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Kinetics of short-term carbon mineralization in roots of biofuel crops in soils

F. A. Rivas, M. A. Tabatabai, D. C. Olk, M. L. Thompson
Biology and fertility of soils 2014 v.50 no.3 pp. 527-535
Lolium, Mollisols, agricultural soils, arabinose, biodegradation, carbon dioxide, carbon nitrogen ratio, carbon sequestration, cellulose, continuous cropping, corn, correlation, cover crops, energy crops, galactose, gas production (biological), glucose, growing season, half life, hemicellulose, lignin, mineralization, models, nitrogen, nitrogen fertilizers, prairie soils, roots, temperature, xylose, Iowa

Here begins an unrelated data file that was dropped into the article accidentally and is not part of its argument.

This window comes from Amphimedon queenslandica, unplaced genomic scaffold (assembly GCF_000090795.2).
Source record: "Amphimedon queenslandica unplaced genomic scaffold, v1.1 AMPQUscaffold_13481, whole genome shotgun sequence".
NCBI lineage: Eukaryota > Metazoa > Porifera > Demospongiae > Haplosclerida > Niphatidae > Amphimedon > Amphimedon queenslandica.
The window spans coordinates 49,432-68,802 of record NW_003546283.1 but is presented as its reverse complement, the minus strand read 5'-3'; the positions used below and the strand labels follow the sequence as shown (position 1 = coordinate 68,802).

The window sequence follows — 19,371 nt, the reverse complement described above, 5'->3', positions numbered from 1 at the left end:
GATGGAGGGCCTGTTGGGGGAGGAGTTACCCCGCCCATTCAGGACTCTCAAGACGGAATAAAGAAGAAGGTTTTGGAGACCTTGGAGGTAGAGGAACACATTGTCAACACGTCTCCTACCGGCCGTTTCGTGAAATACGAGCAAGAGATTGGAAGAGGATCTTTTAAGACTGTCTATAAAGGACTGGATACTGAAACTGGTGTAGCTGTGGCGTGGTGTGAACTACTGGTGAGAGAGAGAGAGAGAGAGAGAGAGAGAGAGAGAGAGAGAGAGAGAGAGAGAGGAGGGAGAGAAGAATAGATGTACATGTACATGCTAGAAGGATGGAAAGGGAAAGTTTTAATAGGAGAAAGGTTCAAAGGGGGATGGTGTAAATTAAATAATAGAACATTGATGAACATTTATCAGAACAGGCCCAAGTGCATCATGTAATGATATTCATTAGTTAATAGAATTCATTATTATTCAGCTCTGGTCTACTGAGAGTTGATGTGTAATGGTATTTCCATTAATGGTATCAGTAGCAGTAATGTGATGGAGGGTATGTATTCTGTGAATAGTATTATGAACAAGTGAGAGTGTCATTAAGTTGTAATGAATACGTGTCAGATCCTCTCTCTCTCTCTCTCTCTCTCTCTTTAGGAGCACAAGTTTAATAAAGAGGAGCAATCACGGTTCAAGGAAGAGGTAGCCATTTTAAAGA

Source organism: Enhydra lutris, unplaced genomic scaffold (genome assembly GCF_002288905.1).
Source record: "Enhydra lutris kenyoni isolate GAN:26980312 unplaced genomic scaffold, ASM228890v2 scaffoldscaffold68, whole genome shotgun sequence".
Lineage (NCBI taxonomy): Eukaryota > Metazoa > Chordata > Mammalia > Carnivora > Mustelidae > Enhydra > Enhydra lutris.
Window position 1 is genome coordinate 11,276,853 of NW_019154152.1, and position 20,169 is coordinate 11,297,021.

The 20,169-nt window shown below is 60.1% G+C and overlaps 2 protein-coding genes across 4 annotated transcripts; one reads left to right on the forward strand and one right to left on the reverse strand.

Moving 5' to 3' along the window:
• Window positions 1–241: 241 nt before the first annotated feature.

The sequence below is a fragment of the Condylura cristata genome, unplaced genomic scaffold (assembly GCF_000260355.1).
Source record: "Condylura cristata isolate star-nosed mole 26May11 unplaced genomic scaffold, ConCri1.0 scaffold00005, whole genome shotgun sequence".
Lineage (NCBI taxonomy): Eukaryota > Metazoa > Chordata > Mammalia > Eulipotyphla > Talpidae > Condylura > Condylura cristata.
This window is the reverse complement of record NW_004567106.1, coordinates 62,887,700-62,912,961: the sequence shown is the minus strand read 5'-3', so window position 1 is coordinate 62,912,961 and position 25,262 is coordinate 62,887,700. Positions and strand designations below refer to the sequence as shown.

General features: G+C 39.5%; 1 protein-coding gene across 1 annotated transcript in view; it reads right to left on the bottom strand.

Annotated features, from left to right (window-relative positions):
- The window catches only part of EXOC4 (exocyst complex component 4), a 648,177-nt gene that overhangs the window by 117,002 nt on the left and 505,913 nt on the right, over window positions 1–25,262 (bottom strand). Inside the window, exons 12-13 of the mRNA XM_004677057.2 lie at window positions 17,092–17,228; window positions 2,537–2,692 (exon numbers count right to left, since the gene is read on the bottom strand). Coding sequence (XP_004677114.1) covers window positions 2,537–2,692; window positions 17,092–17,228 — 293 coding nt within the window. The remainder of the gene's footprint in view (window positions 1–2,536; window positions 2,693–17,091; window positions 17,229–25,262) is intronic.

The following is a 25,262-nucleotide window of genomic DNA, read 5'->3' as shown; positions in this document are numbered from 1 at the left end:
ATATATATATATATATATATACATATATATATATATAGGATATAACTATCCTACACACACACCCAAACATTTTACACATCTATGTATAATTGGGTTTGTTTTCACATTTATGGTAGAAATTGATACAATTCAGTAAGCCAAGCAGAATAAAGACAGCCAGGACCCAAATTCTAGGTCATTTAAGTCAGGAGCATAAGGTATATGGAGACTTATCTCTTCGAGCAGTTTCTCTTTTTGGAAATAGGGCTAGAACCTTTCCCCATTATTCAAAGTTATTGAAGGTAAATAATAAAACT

Various crops have been used for energy production while striving to maintain C storage derived from roots in soils. To better understand and document the rates of root decomposition in biofuel cropping systems, we compared the evolution of CO2 from roots incubated with samples of two Iowa Mollisols (Clarion and Nicollet). Root samples were collected from experimental plots for four cropping systems: a multispecies reconstructed prairie, grown with and without N fertilization, and continuous corn, grown with and without a ryegrass cover crop. Major structural components of the root samples (lignin, cellulose, and hemicellulose) as well as chemical composition (total C and N) were assessed. The root materials were incubated for 30 days at room temperature (22 °C) by using an incubation apparatus with continuous airflow. The decomposition rates and half-lives of rapidly and slowly decomposable C fractions were calculated by fitting a two-component first-order kinetic model to the data. Mineralizable C ranged from 7 to 13 % of the added C. When the data for the two soils were combined, the CO2-C evolved was positively correlated with both the C/N ratio (r =0.88**, p <0.01) and the lignin/N ratio (r =0.89**, p <0.01) of the roots. For the Clarion soil, first-order decomposition rate constants for the rapid fraction ranged from 0.07 to 0.69 day−1, whereas for the Nicollet soil they ranged from 0.09 to 0.66 day−1. For both soils, the half-lives of the rapidly decomposable fraction ranged from 1 to 10 days, and half-lives of 204 to 770 days were observed for the slowly decomposable fractions. Among the cropping systems studied, the rapidly decomposable fraction of roots derived from the unfertilized prairie treatment was the largest. Those root residues also had the highest hemicellulose index and higher concentrations of arabinose, galactose, glucose, and xylose sugars than did roots of the other crops. Other decomposition parameters, such as the decomposition rates and half-lives obtained from the two-component model, were not correlated with the root composition parameters studied. Our results suggest that lignin did not inhibit the early rate of root C mineralization in mixed perennial crops. That information could be useful in refining models of root C dynamics in daily time steps or at the scale of a single growing season.